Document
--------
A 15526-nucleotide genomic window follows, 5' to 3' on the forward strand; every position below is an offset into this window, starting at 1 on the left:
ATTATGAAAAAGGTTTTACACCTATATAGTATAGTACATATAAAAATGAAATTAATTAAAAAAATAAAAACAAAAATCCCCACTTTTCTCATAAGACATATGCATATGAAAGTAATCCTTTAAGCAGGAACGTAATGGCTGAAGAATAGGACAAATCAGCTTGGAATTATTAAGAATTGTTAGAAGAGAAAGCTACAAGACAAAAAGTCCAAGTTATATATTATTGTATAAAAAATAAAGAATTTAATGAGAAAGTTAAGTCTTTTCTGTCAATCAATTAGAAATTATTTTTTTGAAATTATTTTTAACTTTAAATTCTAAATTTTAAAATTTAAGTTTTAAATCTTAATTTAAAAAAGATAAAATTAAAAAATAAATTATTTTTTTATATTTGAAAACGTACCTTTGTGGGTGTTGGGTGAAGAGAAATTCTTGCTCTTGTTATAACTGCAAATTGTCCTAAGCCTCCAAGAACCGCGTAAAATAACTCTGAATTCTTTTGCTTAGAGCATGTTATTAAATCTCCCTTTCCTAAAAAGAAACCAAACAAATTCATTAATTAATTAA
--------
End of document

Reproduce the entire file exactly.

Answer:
A 15526-nucleotide genomic window follows, 5' to 3' on the forward strand; every position below is an offset into this window, starting at 1 on the left:
ATTATGAAAAAGGTTTTACACCTATATAGTATAGTACATATAAAAATGAAATTAATTAAAAAAATAAAAACAAAAATCCCCACTTTTCTCATAAGACATATGCATATGAAAGTAATCCTTTAAGCAGGAACGTAATGGCTGAAGAATAGGACAAATCAGCTTGGAATTATTAAGAATTGTTAGAAGAGAAAGCTACAAGACAAAAAGTCCAAGTTATATATTATTGTATAAAAAATAAAGAATTTAATGAGAAAGTTAAGTCTTTTCTGTCAATCAATTAGAAATTATTTTTTTGAAATTATTTTTAACTTTAAATTCTAAATTTTAAAATTTAAGTTTTAAATCTTAATTTAAAAAAGATAAAATTAAAAAATAAATTATTTTTTTATATTTGAAAACGTACCTTTGTGGGTGTTGGGTGAAGAGAAATTCTTGCTCTTGTTATAACTGCAAATTGTCCTAAGCCTCCAAGAACCGCGTAAAATAACTCTGAATTCTTTTGCTTAGAGCATGTTATTAAATCTCCCTTTCCTAAAAAGAAACCAAACAAATTCATTAATTAATTAA